Take Shadows and Lies Home June 7
Jay Anania’s Shadows and Lies (2010) is an emotionally barren landscape—lyrically desolate and bitterly inhospitable. James Franco stars as the morally bankrupt William Vincent, a man so disinterested in his own life that when a plane on which he was supposed to fly crashes into a mountain leaving unidentifiable remains he adopts a new name, purchases a counterfeit passport, and learns a new trade—film editing. He lives in a Chinatown storefront that also serves as his office, and entertains himself by picking pockets, then tossing the loot in the trash.
It is in the course of one of William’s pickpocketing forays that he comes to the attention of a man identified as “the Boss” (Josh Lucas), a nasty sort who runs his own drug and prostitution empire. The boss’s employees include Victor (Martin Donovan), the criminal version of a personal assistant (who just might have a conscience), and Ann (Julianne Nicholson), a prostitute the Boss gifts to William, but only for one night. The boss soon decides that William and Ann should not have any further contact.
In his way, William loves Ann. His rash murder of a john induces him to leave town; four years later he returns for Ann. Shadows and Lies is relentlessly dark and downbeat. Unerotic sex and joyless drug use—William participates in neither—are features of the twilight world he chooses to enter. Even the violence is more matter-of-fact than startling or disturbing.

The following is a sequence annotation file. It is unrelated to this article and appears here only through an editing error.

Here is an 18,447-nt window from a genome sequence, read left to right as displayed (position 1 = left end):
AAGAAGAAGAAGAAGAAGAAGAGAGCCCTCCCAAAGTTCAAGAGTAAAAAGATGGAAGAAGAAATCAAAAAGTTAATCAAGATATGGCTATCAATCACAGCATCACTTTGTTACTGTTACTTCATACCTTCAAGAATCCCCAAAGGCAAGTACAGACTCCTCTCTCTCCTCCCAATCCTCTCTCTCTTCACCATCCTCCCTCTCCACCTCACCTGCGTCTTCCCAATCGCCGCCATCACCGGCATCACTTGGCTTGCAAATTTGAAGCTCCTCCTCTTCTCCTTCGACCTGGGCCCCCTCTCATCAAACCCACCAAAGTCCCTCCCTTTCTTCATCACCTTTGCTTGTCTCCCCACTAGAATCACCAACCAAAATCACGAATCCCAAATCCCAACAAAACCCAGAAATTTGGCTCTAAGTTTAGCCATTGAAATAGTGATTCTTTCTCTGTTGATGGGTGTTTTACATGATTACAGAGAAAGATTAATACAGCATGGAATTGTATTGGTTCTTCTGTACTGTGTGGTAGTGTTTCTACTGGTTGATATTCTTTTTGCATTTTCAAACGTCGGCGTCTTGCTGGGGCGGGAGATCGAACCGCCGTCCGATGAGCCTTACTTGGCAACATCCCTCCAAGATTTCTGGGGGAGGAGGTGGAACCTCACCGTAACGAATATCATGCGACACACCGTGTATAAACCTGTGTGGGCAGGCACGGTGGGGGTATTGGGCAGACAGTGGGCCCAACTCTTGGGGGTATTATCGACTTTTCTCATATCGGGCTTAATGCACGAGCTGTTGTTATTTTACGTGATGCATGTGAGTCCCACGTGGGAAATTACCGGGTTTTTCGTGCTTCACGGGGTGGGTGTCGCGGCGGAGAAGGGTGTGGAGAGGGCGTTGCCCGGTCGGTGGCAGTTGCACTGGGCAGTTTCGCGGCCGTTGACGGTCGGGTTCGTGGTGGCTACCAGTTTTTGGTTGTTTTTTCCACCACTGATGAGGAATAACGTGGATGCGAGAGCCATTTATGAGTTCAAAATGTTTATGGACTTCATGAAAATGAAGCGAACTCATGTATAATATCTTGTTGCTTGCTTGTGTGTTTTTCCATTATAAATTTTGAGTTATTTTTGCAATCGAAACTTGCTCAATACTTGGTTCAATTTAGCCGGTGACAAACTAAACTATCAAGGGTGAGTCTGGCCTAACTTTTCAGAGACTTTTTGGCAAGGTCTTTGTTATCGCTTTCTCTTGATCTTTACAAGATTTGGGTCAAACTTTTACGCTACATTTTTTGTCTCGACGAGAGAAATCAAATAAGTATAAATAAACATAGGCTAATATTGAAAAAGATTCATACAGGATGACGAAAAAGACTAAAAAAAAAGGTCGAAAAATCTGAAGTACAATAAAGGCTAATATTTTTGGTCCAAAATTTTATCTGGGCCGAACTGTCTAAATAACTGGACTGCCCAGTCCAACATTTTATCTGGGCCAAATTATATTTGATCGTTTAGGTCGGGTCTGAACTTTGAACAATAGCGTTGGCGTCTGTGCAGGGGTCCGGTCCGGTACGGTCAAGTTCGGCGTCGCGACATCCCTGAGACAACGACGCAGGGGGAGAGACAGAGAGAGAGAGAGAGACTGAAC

Because the characters are emotional flatliners, we learn little about them in this passionless character study. It is like watching a security monitor—we see the action, but we can only guess at the feelings and motivations behind it. Yet with few glimpses into their psyches, we still want to know what happens with them.
A strong cast breathes life into people we would rather not know, suggesting dimensions we never see. Shadows and Lies is not conventional storytelling, and those looking for a Guy Ritchie-type action flick will be disappointed. However, those who enjoy “something different” (perhaps, “something deeper”) should be satisfied by its nuanced drama and deliberate pacing.